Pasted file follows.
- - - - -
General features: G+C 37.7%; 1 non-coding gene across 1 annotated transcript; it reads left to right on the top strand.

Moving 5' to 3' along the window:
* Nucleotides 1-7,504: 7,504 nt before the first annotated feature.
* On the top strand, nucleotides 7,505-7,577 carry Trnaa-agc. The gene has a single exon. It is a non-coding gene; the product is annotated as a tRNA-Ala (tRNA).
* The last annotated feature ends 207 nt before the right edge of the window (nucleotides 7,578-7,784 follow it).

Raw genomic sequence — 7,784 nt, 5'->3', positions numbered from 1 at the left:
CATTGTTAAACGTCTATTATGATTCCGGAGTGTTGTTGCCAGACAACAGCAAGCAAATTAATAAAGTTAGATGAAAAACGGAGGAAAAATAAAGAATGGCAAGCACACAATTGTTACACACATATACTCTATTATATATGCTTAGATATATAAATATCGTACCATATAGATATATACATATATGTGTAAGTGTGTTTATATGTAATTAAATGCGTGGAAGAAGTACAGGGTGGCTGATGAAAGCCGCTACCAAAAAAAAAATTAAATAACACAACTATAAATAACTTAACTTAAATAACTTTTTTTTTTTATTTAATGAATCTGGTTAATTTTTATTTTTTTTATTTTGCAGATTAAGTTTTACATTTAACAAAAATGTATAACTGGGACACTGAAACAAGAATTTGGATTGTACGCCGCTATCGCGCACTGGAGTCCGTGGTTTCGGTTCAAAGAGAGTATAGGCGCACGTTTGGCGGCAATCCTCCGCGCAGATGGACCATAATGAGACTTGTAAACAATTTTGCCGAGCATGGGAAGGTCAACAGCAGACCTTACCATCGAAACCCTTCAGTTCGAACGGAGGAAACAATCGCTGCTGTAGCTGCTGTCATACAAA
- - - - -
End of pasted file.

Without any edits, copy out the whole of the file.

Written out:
General features: G+C 37.7%; 1 non-coding gene across 1 annotated transcript; it reads left to right on the top strand.

Moving 5' to 3' along the window:
* Nucleotides 1-7,504: 7,504 nt before the first annotated feature.
* On the top strand, nucleotides 7,505-7,577 carry Trnaa-agc. The gene has a single exon. It is a non-coding gene; the product is annotated as a tRNA-Ala (tRNA).
* The last annotated feature ends 207 nt before the right edge of the window (nucleotides 7,578-7,784 follow it).

Raw genomic sequence — 7,784 nt, 5'->3', positions numbered from 1 at the left:
CATTGTTAAACGTCTATTATGATTCCGGAGTGTTGTTGCCAGACAACAGCAAGCAAATTAATAAAGTTAGATGAAAAACGGAGGAAAAATAAAGAATGGCAAGCACACAATTGTTACACACATATACTCTATTATATATGCTTAGATATATAAATATCGTACCATATAGATATATACATATATGTGTAAGTGTGTTTATATGTAATTAAATGCGTGGAAGAAGTACAGGGTGGCTGATGAAAGCCGCTACCAAAAAAAAAATTAAATAACACAACTATAAATAACTTAACTTAAATAACTTTTTTTTTTTATTTAATGAATCTGGTTAATTTTTATTTTTTTTATTTTGCAGATTAAGTTTTACATTTAACAAAAATGTATAACTGGGACACTGAAACAAGAATTTGGATTGTACGCCGCTATCGCGCACTGGAGTCCGTGGTTTCGGTTCAAAGAGAGTATAGGCGCACGTTTGGCGGCAATCCTCCGCGCAGATGGACCATAATGAGACTTGTAAACAATTTTGCCGAGCATGGGAAGGTCAACAGCAGACCTTACCATCGAAACCCTTCAGTTCGAACGGAGGAAACAATCGCTGCTGTAGCTGCTGTCATACAAA